Lesson Objectives
• Demonstrate an understanding of functions
• Learn how to determine if a function is one-to-one
• Learn how to find the inverse of a function

## How to Find the Inverse of a Function

We previously learned that a function is a relation where each x-value corresponds to one and only one y-value. A function is allowed to have a y-value that corresponds to different x-values.
{(3,1),(6,5),(9,1),(2,3)}
In our function above, the y-value of 1 is linked up with two different x-values (3 and 9). This does not violate the definition of a function since each x-value is associated with only one y-value.

### One-to-One Function

A one-to-one function has a stricter definition. For a function to be a one-to-one function, each x-value can correspond to only one y-value and each y-value can correspond to only one x-value.
If we look at our function from above:
{(3,1),(6,5),(9,1),(2,3)} This function is not a one-to-one function. For each y-value, we do not have one x-value. The y-value of 1 is associated with two different x-values (3 and 9). Let's look at an example.
Example 1: Determine if the function is one-to-one.
{(7,5),(3,8),(2,6),(-7,-1)}
Since each x-value corresponds to one y-value and each y-value corresponds to one x-value, we have a one-to-one function. ### Inverse Functions

When we have a one-to-one function, we can create a function known as the inverse by interchanging x and y. Let's suppose we have a function F:
F = {(4,-1),(2,3),(7,8),(13,12)}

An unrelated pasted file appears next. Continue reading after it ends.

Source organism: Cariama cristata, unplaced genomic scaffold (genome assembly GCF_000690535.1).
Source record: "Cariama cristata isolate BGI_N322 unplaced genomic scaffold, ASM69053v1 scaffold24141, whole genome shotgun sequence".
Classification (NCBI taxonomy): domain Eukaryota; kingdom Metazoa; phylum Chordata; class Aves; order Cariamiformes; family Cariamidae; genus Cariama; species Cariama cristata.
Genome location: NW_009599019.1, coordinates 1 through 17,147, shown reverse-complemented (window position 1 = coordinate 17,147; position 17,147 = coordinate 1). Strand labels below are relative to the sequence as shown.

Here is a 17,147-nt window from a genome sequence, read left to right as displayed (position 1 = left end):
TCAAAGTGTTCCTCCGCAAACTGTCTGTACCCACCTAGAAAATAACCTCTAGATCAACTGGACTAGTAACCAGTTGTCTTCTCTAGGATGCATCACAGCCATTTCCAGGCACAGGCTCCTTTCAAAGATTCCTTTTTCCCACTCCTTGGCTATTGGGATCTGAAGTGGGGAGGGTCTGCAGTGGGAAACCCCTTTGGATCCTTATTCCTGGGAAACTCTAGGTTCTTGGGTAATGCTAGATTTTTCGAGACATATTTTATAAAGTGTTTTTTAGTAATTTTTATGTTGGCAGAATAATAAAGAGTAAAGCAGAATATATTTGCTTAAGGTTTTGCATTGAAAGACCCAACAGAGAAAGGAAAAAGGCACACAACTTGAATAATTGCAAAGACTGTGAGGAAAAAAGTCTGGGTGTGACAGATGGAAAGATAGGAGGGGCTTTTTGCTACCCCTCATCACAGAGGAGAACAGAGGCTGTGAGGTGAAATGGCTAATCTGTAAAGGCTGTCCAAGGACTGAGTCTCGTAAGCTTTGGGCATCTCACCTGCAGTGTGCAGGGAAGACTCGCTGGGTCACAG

The inverse of F is found by interchanging the x and y values. Let's call this function G:
G = {(-1,4),(3,2),(8,7),(12,13)}
We can say that F and G are inverses of each other.
When we work with inverses, we have a special notation. The inverse of f is notated as f-1. This is not f to the power of negative one. It is read as "f inverse" or "the inverse of f".
f-1 consists of all ordered pairs (y,x) where (x,y) are the components of f. This basically means that all ordered pairs in the function f are reversed in the inverse. The y-values of the function f become the x-values in the inverse and the x-values in the function f become the y-values in the inverse. This means the domain of f-1 is the range of f and the range of f-1 is the domain of f. Let's look at an example.
Example 2: Find the inverse of the function, state the domain and range for the inverse.
F = {(9,7),(3,4),(-2,1),(-8,11)}
To find the inverse of F, we interchange the x and y values for each ordered pair.
F-1 = {(7,9),(4,3),(1,-2),(11,-8)}
The domain for the inverse is the range from F. Similarly, the range for the inverse is the domain from F.
domain: {7,4,1,11}
range: {9,3,-2,-8}

### Horizontal Line Test

When studying functions, we developed the vertical line test to determine if the graph of a relation is a function. For a relation to be a function, no vertical line should intersect the graph in more than one location. If it does, this means an x-value corresponds to more than one y-value, therefore, we do not have a function. Similarly, to determine if we have a one-to-one function, we can use a horizontal line test. The horizontal line test tells us if any horizontal line intersects the graph in more than one location, it is not the graph of a one-to-one function. Since a horizontal line always has the same y-coordinate, if it impacts the graph in more than one location, this tells us the same y-value is associated with two different x-values, therefore, the function is not a one-to-one function. Let's look at an example.